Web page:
Updates on Hereditary Breast Cancer Testing and Management
Advances in genetics provide opportunities to identify individuals who are at increased risk of cancer.
Hereditary cancer syndromes:
- Present at an earlier age
- Cause multiple cancers
- Exhibit rare cancers (e.g., ovarian, pancreatic, metastatic prostate)
- Demonstrate specific types of tumor pathology (triple-negative breast cancer, often seen in BRCA1)
- Tend to affect individuals with particular ethnic backgrounds (e.g., Ashkenazi Jewish ancestry), where BRCA mutations are 10 times more common (1/40)
Approximately, 5-10% of breast cancers are hereditary. Genes conferring high risk include BRCA1/2, CDH1, PALB2, PTEN, and TP53. The genes ATM and CHEK2 are moderate risk. Breast cancer mutations are inherited from either parent in an autosomal dominant way, meaning that parents, siblings, and children of affected individuals have a 50% chance of carrying the mutation. Changes in DNA are called pathogenic variants or mutations.
The best family member to test is the one diagnosed with cancer, especially when found at a young age or because it was rare, like ovarian or pancreatic cancer. Sometimes, when this person is unwilling or unable, first- and second-degree relatives can be tested instead. The importance of patient education and informed consent cannot be overstated. Identifying at-risk family members is essential.
Guidelines for Managing Breast Cancer Risk
The guidelines for managing breast cancer risk fall into three categories:
- Preventive Medication
- Risk-reducing Surgery
Studies of BRCA1/2 patients reported improved cancer detection with an MRI (77-94%) compared with mammography alone (33-59%). Annual MRI starting at age 25, with annual mammography (alternating with MRI every 6 months) starting at age 30, is the best way to detect hereditary breast cancer.
2. Preventive Medication
Oral contraceptives reduce ovarian cancer by 50% with little, if any, associated breast cancer risk. Selective estrogen receptor modulators (tamoxifen and raloxifene) and aromatase inhibitors (anastrazole and exemestane) reduce invasive breast cancer rates by 38-65%.
3. Risk-reducing Surgery
Patients at exceedingly high risk of breast or ovarian cancer may consider risk-reducing mastectomy (RRM) and/or risk-reducing salpingo-oophorectomy (RRSO). When ovaries and fallopian tubes are being removed, consideration should be given to hysterectomy as well to allow for treatment of menopause with estrogen alone, and not combination estrogen-progesterone. Additionally, both BRCA1 and BRCA2 variants have recently been shown to increase the risk of uterine cancer.
Risk-reducing mastectomy (RRM)
- RRM decreases breast cancer risk by at least 90%.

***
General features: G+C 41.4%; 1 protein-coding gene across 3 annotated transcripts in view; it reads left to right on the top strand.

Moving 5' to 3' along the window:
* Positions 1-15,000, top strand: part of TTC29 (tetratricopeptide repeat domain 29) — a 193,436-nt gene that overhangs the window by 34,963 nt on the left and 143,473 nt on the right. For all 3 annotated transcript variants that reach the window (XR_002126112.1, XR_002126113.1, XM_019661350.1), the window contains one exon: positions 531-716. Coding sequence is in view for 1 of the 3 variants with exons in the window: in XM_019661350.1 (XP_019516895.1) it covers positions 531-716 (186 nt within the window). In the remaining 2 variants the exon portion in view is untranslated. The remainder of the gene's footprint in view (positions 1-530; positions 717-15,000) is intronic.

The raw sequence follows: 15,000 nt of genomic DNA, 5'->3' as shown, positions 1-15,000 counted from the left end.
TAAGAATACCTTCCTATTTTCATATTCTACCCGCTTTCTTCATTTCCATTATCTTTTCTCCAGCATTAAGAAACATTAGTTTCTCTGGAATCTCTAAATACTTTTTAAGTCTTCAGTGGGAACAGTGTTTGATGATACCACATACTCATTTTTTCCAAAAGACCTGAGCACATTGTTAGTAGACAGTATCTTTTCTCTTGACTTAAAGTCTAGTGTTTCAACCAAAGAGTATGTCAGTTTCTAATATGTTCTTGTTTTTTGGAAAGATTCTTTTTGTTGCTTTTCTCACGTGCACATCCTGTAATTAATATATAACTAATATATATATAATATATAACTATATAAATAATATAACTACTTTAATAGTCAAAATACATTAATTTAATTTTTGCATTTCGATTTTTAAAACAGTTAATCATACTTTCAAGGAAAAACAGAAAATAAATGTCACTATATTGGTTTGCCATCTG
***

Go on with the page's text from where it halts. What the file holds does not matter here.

- A compelling family history may also warrant consideration for this surgery.
- In BRCA carriers, RRSO is associated not only with a 77% reduction in all-cause mortality, but with a 62% reduction in breast-cancer-related mortality.
- RRSO reduces not only ovarian cancer in BRCA carriers by up to 96%, but also breast cancer risk by 50-55% in premenopausal BRCA1 and BRCA2 positive patients.
Genetic testing may affect surgery choices for newly diagnosed cancer patients. BRCA mutations increase the risk of contralateral (opposite) breast cancer; those who choose bilateral over unilateral mastectomy are less likely to die from breast cancer.
Recommendations for Cancer Screening and Management
The table below matches gene variants with cancer diagnoses and screening approaches:
- Genes for which consideration of MRI screening is recommended
- Genes for which discussions about RRM and/or RRSO are recommended
- Those in whom pancreatic cancer screening can be considered
National Comprehensive Cancer Network (NCCN) Recommendations for Breast and Ovarian Screening & Management as a Function of Genetic Variant*
|Breast MRI with contrast*||BRCA1, BRCA2, PTEN, TP53, PALB2, CDH1, STK11, ATM, CHEK2, NF1|
|Consider risk-reducing mastectomy (RRM)||BRCA1, BRCA2, TP53, PTEN, PALB2|
|Consider risk-reducing salpingo- oophorectomy (RRSO)^||BRCA1, BRCA2, BRIP1, RAD51C, RAD51D,MLH1, MSH2, MSH6, PMS2, EPCAM|
|Consider pancreatic cancer screening||.STK11, P16 (independent of FH)|
.BRCA2 (one affected FDR or two family members of any degree)
.PALB2, ATM, BRCA1, MLH1, MSH2, MSH6 (with any affected FDR)
- * = Schedule MRI on days 7-15 of menstrual cycle in premenopausal patients, with age of first MRI dependent on gene variant and FH. Consider tomosynthesis with annual mammogram.
- ^ = Salpingo-oophorectomy is removal of ovaries and fallopian tubes (bilateral)
- FH = family history
- FDR = first-degree relative (mother, sister, daughter)
Whereas certain gene mutations increase the risk of cancer, identification of affected families is improving. Most breast cancer is unrelated to genes, and all patients with or at risk of cancer diagnosis need early consultations with specialists in breast medicine, cancer genetics and, often, psychological support.
Be Strong, Be Healthy, Be in Charge!
Roxanne B. Sukol, MD MS and Holly J. Pederson, MD
Roxanne B. Sukol, MD MS is a staff member of Medical Breast Services at Cleveland Clinic and an Assistant Professor of Medicine at the Cleveland Clinic Lerner College of Medicine of CWRU. Her practice focuses on breast cancer risk assessment and management of patients at high risk, with special interest in prevention of chronic disease.
Holly J. Pederson, MD is the Director of Medical Breast Services at Cleveland Clinic and an Associate Professor of Medicine at the Cleveland Clinic Lerner College of Medicine of CWRU. Her practice focuses on breast diagnostics, breast cancer risk assessment and management of the high risk patient.
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- What Your Family Health History Can Teach You